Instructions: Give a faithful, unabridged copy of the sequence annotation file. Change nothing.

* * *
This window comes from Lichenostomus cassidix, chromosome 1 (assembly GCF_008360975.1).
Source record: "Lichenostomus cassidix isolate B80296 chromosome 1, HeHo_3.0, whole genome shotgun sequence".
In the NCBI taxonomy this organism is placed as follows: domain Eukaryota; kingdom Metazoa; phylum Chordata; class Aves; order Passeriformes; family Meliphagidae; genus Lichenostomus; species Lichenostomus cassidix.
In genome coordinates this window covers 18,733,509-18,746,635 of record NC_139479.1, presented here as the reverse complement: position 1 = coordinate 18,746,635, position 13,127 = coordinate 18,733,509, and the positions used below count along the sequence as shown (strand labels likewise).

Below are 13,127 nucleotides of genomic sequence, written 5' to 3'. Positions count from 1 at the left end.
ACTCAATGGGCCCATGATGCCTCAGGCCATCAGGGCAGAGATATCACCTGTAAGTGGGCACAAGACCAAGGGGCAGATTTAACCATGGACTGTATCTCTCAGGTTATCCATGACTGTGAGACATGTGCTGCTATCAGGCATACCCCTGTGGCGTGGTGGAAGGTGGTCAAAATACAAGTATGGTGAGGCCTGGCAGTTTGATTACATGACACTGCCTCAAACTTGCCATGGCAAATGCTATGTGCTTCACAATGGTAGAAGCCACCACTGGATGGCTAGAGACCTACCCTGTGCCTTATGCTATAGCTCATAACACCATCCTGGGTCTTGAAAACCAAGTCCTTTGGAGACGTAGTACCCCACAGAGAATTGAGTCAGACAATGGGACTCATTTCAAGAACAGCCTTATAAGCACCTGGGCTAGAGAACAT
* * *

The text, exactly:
This window comes from Lichenostomus cassidix, chromosome 1 (assembly GCF_008360975.1).
Source record: "Lichenostomus cassidix isolate B80296 chromosome 1, HeHo_3.0, whole genome shotgun sequence".
In the NCBI taxonomy this organism is placed as follows: domain Eukaryota; kingdom Metazoa; phylum Chordata; class Aves; order Passeriformes; family Meliphagidae; genus Lichenostomus; species Lichenostomus cassidix.
In genome coordinates this window covers 18,733,509-18,746,635 of record NC_139479.1, presented here as the reverse complement: position 1 = coordinate 18,746,635, position 13,127 = coordinate 18,733,509, and the positions used below count along the sequence as shown (strand labels likewise).

Below are 13,127 nucleotides of genomic sequence, written 5' to 3'. Positions count from 1 at the left end.
ACTCAATGGGCCCATGATGCCTCAGGCCATCAGGGCAGAGATATCACCTGTAAGTGGGCACAAGACCAAGGGGCAGATTTAACCATGGACTGTATCTCTCAGGTTATCCATGACTGTGAGACATGTGCTGCTATCAGGCATACCCCTGTGGCGTGGTGGAAGGTGGTCAAAATACAAGTATGGTGAGGCCTGGCAGTTTGATTACATGACACTGCCTCAAACTTGCCATGGCAAATGCTATGTGCTTCACAATGGTAGAAGCCACCACTGGATGGCTAGAGACCTACCCTGTGCCTTATGCTATAGCTCATAACACCATCCTGGGTCTTGAAAACCAAGTCCTTTGGAGACGTAGTACCCCACAGAGAATTGAGTCAGACAATGGGACTCATTTCAAGAACAGCCTTATAAGCACCTGGGCTAGAGAACAT